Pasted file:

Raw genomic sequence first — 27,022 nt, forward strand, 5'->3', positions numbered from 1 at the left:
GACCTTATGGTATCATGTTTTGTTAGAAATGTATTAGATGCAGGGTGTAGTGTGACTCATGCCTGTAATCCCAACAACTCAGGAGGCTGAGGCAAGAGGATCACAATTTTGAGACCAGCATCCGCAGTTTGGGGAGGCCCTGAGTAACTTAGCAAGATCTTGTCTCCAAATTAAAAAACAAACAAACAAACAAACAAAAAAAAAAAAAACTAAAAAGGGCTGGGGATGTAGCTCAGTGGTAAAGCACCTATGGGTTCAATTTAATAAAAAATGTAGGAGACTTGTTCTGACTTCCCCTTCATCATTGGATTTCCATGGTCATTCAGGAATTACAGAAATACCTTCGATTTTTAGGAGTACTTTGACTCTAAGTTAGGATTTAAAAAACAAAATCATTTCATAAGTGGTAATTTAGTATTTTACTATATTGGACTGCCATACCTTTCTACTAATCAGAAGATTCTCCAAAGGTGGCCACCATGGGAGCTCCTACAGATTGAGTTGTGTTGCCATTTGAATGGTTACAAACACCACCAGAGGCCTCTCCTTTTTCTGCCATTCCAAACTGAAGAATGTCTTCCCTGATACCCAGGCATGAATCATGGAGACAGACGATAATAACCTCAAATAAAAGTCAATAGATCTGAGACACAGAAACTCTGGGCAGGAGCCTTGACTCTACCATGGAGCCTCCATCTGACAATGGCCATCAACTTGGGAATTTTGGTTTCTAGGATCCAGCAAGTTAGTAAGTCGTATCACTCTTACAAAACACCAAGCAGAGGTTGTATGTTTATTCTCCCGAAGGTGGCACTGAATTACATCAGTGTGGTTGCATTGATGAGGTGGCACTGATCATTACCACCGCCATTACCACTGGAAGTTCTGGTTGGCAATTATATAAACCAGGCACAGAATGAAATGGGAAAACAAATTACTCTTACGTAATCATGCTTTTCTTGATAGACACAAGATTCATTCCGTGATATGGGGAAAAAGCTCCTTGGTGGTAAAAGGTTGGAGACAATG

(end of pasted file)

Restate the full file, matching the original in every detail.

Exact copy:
Raw genomic sequence first — 27,022 nt, forward strand, 5'->3', positions numbered from 1 at the left:
GACCTTATGGTATCATGTTTTGTTAGAAATGTATTAGATGCAGGGTGTAGTGTGACTCATGCCTGTAATCCCAACAACTCAGGAGGCTGAGGCAAGAGGATCACAATTTTGAGACCAGCATCCGCAGTTTGGGGAGGCCCTGAGTAACTTAGCAAGATCTTGTCTCCAAATTAAAAAACAAACAAACAAACAAACAAAAAAAAAAAAAACTAAAAAGGGCTGGGGATGTAGCTCAGTGGTAAAGCACCTATGGGTTCAATTTAATAAAAAATGTAGGAGACTTGTTCTGACTTCCCCTTCATCATTGGATTTCCATGGTCATTCAGGAATTACAGAAATACCTTCGATTTTTAGGAGTACTTTGACTCTAAGTTAGGATTTAAAAAACAAAATCATTTCATAAGTGGTAATTTAGTATTTTACTATATTGGACTGCCATACCTTTCTACTAATCAGAAGATTCTCCAAAGGTGGCCACCATGGGAGCTCCTACAGATTGAGTTGTGTTGCCATTTGAATGGTTACAAACACCACCAGAGGCCTCTCCTTTTTCTGCCATTCCAAACTGAAGAATGTCTTCCCTGATACCCAGGCATGAATCATGGAGACAGACGATAATAACCTCAAATAAAAGTCAATAGATCTGAGACACAGAAACTCTGGGCAGGAGCCTTGACTCTACCATGGAGCCTCCATCTGACAATGGCCATCAACTTGGGAATTTTGGTTTCTAGGATCCAGCAAGTTAGTAAGTCGTATCACTCTTACAAAACACCAAGCAGAGGTTGTATGTTTATTCTCCCGAAGGTGGCACTGAATTACATCAGTGTGGTTGCATTGATGAGGTGGCACTGATCATTACCACCGCCATTACCACTGGAAGTTCTGGTTGGCAATTATATAAACCAGGCACAGAATGAAATGGGAAAACAAATTACTCTTACGTAATCATGCTTTTCTTGATAGACACAAGATTCATTCCGTGATATGGGGAAAAAGCTCCTTGGTGGTAAAAGGTTGGAGACAATG